A Tale of Gut-Wrenching (Literally!) Innovation
Logan Ebert was born without most of his esophagus, the tube through which food travels from the mouth to the stomach. From day one, this healthy, happy teenager who just graduated from high school had to be fed through an artificial tube just to stay alive.
When his parents began researching “esophageal atresia,” as the condition is called, they discovered that the remedies included moving the stomach up into the chest, or fashioning a length of esophagus from an extracted piece of colon. The Eberts didn’t like any of the options, due to their potential long-term negative effects, and continued with their research, spending hours in the nearby university library poring over medical books and articles (this was pre-Internet).
Eventually, Logan’s mother discovered an article written by Dr. John Foker, a University of Minnesota surgeon who had recently pioneered a difficult surgery on an infant who was also born without most of his esophagus.
Foker’s strategy for the surgery involved connecting the two separated ends of esophageal tissue so food could flow through in a normal manner. However, once inside the baby’s chest, he discovered that the gap was too wide on each end to accommodate that approach.
At that point, Foker had about two minutes to come up with a life-saving new medical procedure. So, like any good innovator, he paused for a moment, and ate a Snickers bar. Then he had one of those “aha!” moments that changes peoples’ lives.
Developing a new technique on the spot, Foker placed sutures in both ends of the incomplete esophagus – not to stretch the tubal tissue as with traditional procedures but to apply tension and stimulate the tissue to grow. Two weeks later, the child’s esophagus had grown enough for Foker to surgically connect the ends, and the procedure was a success.
Here’s the interesting part, and what so often happens during the innovation process. As Foker began suturing the two ends of the incomplete esophagus, everyone else in the operating room was convinced it wouldn’t work. And when the Eberts began asking doctors in their area for their opinion of the groundbreaking procedure, nearly all of them agreed it would never work.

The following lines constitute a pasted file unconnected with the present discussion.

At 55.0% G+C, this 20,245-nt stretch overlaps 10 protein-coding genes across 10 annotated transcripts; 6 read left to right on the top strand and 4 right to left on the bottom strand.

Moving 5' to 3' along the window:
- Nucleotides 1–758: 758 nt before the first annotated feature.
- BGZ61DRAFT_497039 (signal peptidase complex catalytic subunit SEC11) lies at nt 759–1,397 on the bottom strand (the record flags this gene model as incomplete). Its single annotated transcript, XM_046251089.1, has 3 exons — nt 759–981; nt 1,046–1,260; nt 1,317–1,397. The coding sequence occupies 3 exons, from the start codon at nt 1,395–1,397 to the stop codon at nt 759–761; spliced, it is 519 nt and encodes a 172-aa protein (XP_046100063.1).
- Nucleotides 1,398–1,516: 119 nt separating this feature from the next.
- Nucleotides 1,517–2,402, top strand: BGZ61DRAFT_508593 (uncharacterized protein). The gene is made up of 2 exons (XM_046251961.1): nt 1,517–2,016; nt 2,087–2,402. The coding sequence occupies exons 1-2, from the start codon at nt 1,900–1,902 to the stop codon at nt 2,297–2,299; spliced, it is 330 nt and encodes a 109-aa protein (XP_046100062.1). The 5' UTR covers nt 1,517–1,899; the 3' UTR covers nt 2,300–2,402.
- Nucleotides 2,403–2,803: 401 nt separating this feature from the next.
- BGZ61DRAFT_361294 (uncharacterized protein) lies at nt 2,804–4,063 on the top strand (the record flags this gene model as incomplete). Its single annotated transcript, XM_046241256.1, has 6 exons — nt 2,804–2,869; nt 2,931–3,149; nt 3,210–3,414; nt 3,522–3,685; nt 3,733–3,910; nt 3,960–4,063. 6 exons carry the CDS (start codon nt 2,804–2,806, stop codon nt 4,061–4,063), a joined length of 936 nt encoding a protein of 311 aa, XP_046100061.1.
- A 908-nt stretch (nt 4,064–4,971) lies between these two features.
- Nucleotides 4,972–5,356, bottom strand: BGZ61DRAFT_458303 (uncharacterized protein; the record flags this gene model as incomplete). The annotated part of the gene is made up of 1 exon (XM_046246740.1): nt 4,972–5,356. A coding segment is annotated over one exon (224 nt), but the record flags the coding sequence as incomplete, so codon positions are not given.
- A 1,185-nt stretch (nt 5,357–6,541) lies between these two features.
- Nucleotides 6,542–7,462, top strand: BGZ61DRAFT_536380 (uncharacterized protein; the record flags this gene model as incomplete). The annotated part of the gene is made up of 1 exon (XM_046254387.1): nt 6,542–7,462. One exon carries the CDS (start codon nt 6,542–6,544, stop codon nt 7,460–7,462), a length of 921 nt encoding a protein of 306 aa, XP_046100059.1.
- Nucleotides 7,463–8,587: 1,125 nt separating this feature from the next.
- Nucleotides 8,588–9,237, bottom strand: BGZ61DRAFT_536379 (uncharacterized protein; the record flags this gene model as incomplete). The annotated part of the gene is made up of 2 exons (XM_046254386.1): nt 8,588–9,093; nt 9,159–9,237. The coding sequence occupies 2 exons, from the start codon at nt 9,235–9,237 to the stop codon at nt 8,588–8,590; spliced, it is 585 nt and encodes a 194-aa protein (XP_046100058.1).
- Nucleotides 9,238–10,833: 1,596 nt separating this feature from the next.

Undeterred, they took Logan to Foker, and he agreed to perform the surgery on their 9-week old baby. Today, Logan is a healthy teenager who competes in basketball and track, and lives an otherwise normal life. So much for the naysayers!
What can we learn about innovation from this happy-ending story?
For starters, if you want to innovate, don’t listen to those who say it can’t be done. This doesn’t mean to ignore all evidence to the contrary. But don’t automatically reject an idea just because it seems far-fetched or people say it will never work. Be prepared to take a few risks. Had the surgery not gone well, the outcome could have been heartbreaking.
And don’t let yourself get stuck on the “obvious” solution. In this case, the obvious solution involved stretching the esophagus to make it fit. Realizing that would not work well, Foker employed one of my favorite innovation techniques – asking a “what if?” question. In this case, wondering to himself, “I can’t stretch the esophagus far enough, but what if it could grow?” Knowing that tension can sometimes provide a biochemical signal that stimulates tissue to grow, he put just enough pressure on each end of the esophagus to provide that signal.
Foker has since performed or assisted with more than 200 “Foker Method” surgeries. He has gone on to teach the procedure at several hospitals around the world. Plus he worked with Boston Children’s Hospital to establish the first center that specializes in the technique.
One final lesson: sometimes you just have to listen to your gut. Not the one you’re working on, but the one inside you that’s asking, “What if we tried it this way? What if we didn’t listen to everyone who said it couldn’t be done? What if we threw out what we knew about this product or process and started over from scratch?”
Innovation rarely occurs by pulling earth-shattering ideas out of thin air. Most of the time, it’s all about looking at the world differently, challenging our assumptions, and taking what already exists and putting it together in new and different ways. And sometimes, saving lives in the process.
Click here < http://www.pressdemocrat.com/article/20130825/articles/130829693#page=1> to read the full story about Logan and Dr. Foker.
Call to action: Identify an area of your business where you would like to innovate and ask one “What if” question about it.